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Probable Maximum Loss Studies

Uncertainty grows as the number of buildings a PML is applied to decreases.

Damage to buildings from natural disasters is not unique to any one part of the country.

California is not the only state with high potential earthquake risk. Yet many buyers and investors request a Probable Maximum Loss study (PML) only for properties they are considering in California. This is often requested without understanding the basis of a PML or how to use the information.

What is a PML?

PML is a ratio, expressed as a percentage, initially developed by the insurance industry to quantify the expected insured loss after deductible for structural and contents damage from a large earthquake. After the Loma Prieta and Northridge quakes in California the demand for earthquake insurance increased, as did the exposure of the insurance companies. The risk from large earthquakes was deemed higher the more prolonged the duration of shaking.

Probable Maximum Loss is not, however, a precise measure. There is uncertainty in the measure, and that uncertainty grows as the number of buildings it is applied to decreases. In other words, when applied to all insured buildings in a geographic area, a PML has a fair degree of predictive or actuarial value. When applied to a single building, the value has the least certainty.

What Factors Contribute to Seismic Risk?

There are several factors in the calculation of Probable Maximum Loss. These include:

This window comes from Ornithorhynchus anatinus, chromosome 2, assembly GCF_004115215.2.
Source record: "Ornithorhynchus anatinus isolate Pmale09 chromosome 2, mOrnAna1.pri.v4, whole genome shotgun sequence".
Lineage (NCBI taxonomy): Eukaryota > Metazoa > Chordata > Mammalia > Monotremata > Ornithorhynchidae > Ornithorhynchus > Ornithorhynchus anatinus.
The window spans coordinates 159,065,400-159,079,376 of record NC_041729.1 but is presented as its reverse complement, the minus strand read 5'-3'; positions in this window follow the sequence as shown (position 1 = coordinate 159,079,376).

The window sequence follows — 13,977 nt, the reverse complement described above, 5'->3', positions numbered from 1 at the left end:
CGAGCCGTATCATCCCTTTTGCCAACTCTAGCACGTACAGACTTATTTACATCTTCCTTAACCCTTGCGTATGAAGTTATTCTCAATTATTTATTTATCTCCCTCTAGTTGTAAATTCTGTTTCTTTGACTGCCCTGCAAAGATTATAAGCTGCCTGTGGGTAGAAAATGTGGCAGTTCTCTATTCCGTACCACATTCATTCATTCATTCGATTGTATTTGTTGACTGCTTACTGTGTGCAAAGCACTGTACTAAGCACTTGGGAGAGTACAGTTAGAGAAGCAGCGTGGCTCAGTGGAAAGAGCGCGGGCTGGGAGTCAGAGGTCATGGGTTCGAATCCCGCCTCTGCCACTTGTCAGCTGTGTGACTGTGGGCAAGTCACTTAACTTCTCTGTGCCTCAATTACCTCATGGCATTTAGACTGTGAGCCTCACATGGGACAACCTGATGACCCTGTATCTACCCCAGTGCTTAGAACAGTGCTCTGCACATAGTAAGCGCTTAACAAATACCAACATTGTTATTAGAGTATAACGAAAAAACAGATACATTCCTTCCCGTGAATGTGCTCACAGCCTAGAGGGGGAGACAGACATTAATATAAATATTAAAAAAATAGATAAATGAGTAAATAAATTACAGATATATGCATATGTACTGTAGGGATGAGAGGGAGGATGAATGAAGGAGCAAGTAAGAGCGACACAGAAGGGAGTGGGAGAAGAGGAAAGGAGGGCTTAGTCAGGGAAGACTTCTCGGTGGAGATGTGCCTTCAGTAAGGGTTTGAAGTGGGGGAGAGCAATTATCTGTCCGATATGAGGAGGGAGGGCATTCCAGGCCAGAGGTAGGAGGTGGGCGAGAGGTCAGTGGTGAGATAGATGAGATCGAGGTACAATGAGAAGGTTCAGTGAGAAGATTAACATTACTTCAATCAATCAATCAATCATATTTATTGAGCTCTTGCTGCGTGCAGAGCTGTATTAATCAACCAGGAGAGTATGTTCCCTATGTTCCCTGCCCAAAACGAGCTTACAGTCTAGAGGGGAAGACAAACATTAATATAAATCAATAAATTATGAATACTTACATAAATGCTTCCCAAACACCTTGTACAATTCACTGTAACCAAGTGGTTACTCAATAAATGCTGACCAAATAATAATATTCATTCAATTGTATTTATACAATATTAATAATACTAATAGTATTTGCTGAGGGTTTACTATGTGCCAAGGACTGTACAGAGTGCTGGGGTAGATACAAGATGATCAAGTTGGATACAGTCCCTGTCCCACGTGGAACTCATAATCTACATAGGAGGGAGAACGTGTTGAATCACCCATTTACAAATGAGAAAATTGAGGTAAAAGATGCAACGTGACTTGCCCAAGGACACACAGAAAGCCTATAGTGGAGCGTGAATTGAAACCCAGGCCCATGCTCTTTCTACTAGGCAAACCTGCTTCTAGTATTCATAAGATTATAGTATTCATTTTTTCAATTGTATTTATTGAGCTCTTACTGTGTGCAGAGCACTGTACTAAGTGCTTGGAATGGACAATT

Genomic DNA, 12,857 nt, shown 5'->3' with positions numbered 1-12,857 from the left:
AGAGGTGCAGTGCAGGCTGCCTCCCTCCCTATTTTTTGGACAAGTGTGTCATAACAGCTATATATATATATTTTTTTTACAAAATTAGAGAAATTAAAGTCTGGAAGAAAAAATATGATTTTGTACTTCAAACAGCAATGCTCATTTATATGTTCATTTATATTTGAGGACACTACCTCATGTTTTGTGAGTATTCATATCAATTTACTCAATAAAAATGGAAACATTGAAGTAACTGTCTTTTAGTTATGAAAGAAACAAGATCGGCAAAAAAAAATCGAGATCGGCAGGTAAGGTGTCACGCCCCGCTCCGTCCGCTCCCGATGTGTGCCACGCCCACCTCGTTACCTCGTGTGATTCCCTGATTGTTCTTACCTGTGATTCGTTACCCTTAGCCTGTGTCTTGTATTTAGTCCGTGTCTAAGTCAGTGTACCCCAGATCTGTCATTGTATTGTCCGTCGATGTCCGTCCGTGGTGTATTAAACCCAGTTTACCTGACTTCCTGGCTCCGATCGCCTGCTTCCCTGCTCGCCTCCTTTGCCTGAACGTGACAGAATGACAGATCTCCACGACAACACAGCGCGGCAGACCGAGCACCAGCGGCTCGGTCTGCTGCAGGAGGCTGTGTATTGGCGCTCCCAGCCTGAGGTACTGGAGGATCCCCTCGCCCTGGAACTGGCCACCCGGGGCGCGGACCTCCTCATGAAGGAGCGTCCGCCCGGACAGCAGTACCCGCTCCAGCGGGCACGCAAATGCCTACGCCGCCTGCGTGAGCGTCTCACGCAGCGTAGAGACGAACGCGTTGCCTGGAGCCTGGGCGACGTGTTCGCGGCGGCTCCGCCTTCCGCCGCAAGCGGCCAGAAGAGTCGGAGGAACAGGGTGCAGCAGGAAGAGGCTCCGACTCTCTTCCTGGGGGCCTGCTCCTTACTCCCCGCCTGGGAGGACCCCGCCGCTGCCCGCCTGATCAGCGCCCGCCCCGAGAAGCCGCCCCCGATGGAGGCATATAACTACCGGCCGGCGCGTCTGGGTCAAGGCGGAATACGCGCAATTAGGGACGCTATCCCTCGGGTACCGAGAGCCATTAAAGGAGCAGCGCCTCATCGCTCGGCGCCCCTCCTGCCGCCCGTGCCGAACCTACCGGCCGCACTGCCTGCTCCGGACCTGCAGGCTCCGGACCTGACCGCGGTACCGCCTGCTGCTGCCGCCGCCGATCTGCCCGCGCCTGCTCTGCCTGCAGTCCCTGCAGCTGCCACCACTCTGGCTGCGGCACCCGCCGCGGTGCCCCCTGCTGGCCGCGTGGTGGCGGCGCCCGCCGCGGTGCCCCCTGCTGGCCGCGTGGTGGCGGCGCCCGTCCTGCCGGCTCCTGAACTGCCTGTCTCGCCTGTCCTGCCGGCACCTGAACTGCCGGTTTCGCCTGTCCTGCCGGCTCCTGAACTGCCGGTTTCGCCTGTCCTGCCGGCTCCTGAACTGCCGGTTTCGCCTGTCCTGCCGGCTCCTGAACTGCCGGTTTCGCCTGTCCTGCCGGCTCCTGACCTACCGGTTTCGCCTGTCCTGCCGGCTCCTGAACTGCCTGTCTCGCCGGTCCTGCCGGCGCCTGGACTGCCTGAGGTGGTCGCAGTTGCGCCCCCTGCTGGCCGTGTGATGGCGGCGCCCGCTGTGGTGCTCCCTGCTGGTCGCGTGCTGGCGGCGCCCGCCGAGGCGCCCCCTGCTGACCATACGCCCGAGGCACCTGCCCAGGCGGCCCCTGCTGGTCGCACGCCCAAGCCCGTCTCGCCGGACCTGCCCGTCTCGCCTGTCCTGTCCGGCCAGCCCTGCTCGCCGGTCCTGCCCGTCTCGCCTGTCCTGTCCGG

The Structure - Certain types of construction are more prone to damage than others. In addition, when the building was built is an important consideration. Code requirements for earthquake resistance have undergone periodic revisions as more is learned about how buildings perform in earthquakes. After each major earthquake, seismic design requirements have become more rigourous.

Geology - Soil considerations are a major concern. Is the soil prone to liquefaction (a high risk indicator), landslides, or other factors that could undermine the structural stability of the building?

Proximity to Faults - The nearness to an active geologic fault and the potential magnitude of an earthquake that may result from that fault are important considerations. In California, each building may be exposed to several faults. Across the country, there are several faults that have the potential to affect or damage buildings.

Probabilistic Considerations - The probability for any fault to cause an earthquake is stated as the likelihood one will occur within a period of time, usually expressed as 50, 100, 200 or 500 years. The fact that an earthquake may only occur once in 500 years does not mean that it will not occur tomorrow, however. A truer expression is that there is a 1 in 500 chance that it will occur in any given year.

What Methods are Used to Calculate PML?

Different companies use different methods to come up with a PML value. Some use computerized models of building type and location, first developed for the insurance industry.

A second approach is to combine a site inspection with a review of plans, available maps and data to arrive at a subjective determination of PML. These will often rely on the Modified Mercalli Scale which measures (on a scale of I to XII) how strong the earthquake felt, as opposed to the more quantitative (and more familiar) Richter Scale.